INVASION OF THE BODY SNATCHERS (1978): The 1956 original Don Siegel film is still a white-knuckle classic of Cold War paranoia, but Phillip Kaufman's reimagining of the Jack Finney novel remains one of the scariest tales of alien terror ever made. Kaufman's film stars Donald Sutherland, Brooke Adams, Leonard Nimoy, a very young Jeff Goldblum, and perpetual extraterrestrial hysteric Veronica Cartwright. Substituting Communist hysteria with New Age psychobabble, the '78 version unfolds with an air of inescapable dread, ending with one of the most downbeat final images of the genre. And no, I'm not just talking about Sutherland's perm-and-moustache combo, either.
LET ME IN (2010): The only movie more doomed to fan derision than a remake of a beloved horror movie is a remake of a beloved foreign-language horror movie. The Swedish original, 2008's Let The Right One In, is a deeply affecting tale of doomed adolescent love, but I think I prefer Matt Reeves' Americanized redo just a bit more. Chloe Grace-Moretz is commanding as the forever-young vampire, and the always-great Richard Jenkins is heartbreaking as her past-his-prime human protector. The New Mexico setting adds an interesting layer of guilty history to the story (this is, after all, where the atomic bomb was built), and the crash filmed from the inside of the car is a show-stopping sequence.
THE HILLS HAVE EYES (2006): I've never been much of a fan of Wes Craven's 1977 original, which sees an extended family battling their cracked-mirror reflections in the form of a hillbilly clan mutated by atomic testing in the desert. But Alexandre Aja's supersick update is leaner, meaner, and much scarier. By the time this movie hit theatres, deformed white-trash villains were becoming more than a little cliche, but Aja uses the remote setting to make them terrifying all over again. And the final showdown, set in a 1950s-style, mannequin-inhabited mock neighbourhood built to be nuked, is inspired.
THE BLOB (1988): The scariest thing about the 1958 original might be the theme song by Burt Bacharach, so writer Frank Darabont and director Chuck Russell had their work cut out for them. The '88 Blob goes the '82 Thing route, filling its running time with scene after scene of highly imaginative gore. The new-model alien glop doesn't just consume its victims, it corrodes them, and will stop at nothing to continue feeding--pulling victims through drains, manholes, walls, even crushing them inside phone booths. There's also a cool new government-paranoia-inspired twist on the Blob's origins, and a nifty final scene that sets up a sequel which, sadly, never happened.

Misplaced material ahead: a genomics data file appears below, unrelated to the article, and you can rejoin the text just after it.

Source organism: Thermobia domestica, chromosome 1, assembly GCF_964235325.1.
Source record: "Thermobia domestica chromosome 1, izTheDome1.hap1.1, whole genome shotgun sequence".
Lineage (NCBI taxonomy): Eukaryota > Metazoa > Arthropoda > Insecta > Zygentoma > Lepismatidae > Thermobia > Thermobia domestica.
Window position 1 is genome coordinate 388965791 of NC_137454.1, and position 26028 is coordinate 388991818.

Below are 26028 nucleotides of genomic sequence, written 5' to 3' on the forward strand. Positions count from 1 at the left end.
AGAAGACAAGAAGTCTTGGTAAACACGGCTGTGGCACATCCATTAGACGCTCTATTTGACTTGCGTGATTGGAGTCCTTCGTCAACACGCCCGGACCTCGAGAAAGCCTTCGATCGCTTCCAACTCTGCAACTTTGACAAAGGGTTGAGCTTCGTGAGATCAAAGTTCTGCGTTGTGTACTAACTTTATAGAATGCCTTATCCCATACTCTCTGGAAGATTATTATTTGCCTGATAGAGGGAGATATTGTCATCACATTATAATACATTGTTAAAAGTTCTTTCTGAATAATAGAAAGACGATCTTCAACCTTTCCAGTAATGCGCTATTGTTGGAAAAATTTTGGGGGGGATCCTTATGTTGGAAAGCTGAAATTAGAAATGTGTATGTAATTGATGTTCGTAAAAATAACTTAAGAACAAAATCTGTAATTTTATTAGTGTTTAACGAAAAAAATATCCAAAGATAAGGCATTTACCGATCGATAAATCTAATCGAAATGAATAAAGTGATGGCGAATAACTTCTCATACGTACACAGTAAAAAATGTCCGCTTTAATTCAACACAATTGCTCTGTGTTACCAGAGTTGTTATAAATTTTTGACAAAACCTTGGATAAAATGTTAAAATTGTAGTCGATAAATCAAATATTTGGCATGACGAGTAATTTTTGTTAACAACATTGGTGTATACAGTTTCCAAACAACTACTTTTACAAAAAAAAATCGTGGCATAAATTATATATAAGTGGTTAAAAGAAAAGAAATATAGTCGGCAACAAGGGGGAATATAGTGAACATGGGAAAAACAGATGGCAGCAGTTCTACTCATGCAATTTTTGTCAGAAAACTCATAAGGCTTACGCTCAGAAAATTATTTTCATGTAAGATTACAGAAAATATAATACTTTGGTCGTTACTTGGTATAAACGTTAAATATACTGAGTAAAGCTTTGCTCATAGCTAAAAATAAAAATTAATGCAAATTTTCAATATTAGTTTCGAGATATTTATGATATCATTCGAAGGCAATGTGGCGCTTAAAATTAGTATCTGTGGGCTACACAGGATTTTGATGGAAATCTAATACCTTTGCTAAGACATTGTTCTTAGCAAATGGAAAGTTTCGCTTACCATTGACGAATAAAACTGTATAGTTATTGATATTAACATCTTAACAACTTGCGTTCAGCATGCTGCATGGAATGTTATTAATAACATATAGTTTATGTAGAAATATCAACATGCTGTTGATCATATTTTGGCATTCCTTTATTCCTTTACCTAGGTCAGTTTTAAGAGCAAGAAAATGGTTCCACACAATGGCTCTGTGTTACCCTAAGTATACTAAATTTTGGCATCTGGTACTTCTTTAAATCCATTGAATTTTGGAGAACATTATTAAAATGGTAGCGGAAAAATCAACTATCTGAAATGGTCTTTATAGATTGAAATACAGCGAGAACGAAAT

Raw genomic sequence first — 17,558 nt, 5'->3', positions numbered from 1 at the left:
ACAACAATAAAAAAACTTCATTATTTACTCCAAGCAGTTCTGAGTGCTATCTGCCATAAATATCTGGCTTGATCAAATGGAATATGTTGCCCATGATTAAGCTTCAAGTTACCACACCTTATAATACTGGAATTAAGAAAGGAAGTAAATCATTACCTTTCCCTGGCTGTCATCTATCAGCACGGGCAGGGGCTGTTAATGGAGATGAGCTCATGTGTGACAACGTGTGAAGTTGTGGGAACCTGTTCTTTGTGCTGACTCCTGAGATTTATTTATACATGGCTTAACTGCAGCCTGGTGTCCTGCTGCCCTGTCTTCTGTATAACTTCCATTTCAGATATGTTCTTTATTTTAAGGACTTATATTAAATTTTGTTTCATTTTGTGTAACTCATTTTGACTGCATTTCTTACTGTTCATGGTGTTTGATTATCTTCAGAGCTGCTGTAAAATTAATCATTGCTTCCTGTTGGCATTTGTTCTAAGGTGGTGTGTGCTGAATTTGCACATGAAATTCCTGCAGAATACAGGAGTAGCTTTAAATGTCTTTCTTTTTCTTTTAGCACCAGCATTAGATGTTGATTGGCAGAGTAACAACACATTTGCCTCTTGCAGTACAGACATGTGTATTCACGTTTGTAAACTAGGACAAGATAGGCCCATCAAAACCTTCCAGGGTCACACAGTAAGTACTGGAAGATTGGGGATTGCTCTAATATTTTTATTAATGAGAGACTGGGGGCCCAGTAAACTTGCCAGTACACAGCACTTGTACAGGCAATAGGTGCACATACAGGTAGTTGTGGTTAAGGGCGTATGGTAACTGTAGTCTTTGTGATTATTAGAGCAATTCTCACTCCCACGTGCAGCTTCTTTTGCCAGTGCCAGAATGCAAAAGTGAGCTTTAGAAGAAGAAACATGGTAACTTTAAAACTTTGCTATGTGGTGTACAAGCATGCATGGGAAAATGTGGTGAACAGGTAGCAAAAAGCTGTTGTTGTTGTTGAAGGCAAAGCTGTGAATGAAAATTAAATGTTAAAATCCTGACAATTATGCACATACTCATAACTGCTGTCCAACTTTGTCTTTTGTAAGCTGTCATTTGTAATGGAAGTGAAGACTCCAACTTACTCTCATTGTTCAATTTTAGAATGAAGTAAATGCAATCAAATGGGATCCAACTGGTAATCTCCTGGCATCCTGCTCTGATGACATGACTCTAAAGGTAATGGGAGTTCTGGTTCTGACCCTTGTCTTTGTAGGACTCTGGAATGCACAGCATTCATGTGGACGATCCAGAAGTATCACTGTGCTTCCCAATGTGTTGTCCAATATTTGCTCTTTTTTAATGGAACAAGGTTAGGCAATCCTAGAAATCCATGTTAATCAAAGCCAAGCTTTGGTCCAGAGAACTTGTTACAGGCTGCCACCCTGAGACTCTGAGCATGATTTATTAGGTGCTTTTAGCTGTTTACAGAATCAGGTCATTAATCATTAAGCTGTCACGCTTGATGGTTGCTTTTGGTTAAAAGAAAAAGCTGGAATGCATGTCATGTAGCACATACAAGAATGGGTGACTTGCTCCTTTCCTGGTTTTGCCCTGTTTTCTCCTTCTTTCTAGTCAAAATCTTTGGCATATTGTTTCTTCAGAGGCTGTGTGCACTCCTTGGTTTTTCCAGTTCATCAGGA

PIRANHA (2010): Calling Alexandre Aja's (him again!) gleefully gory 3D offering a remake of Joe Dante's 1978 drive-in favourite might be a bit charitable. Other than the toothsome antagonists, the two films have very little in common. Whereas Dante's Roger Corman-produced original unleashed the title carnivores (the product of genetic weapons research conducted for river warfare in Vietnam) on a summer camp full of unsuspecting children, Aja's film lets the evil little fishies (here, prehistoric creatures released from an underwater fissure) loose on a phalanx of bikini-clad Spring Breakers. As a result, the refreshingly R-rated movie has boobs and blood in equal measure, plus an Eighties-friendly cast that includes Elizabeth Shue, Christopher Lloyd, and Richard Dreyfuss in a cameo nod to his iconic Jaws role.
THE FLY (1986): I actually haven't watched David Cronenberg's remake of the 1958 sci-fi classic in years, and I'm a little afraid to--I've seen a lot of disgusting movies in my day, but none are as quite as stomach-churning as this one is. Part tragic romance between winning leads Jeff Goldblum and Geena Davis, part STD-allegory (Cronenberg's film landed during the early years of the AIDS crisis), all flesh-crawling body horror, The Fly set a new standard for animatronics, gore effects and the science of accidentally turning lab monkeys inside out. The 1989 sequel starring Eric Stoltz and Daphne Zuniga may have even been more gory, but it lacks the heartbreaking human drama at the centre of Cronenberg's original.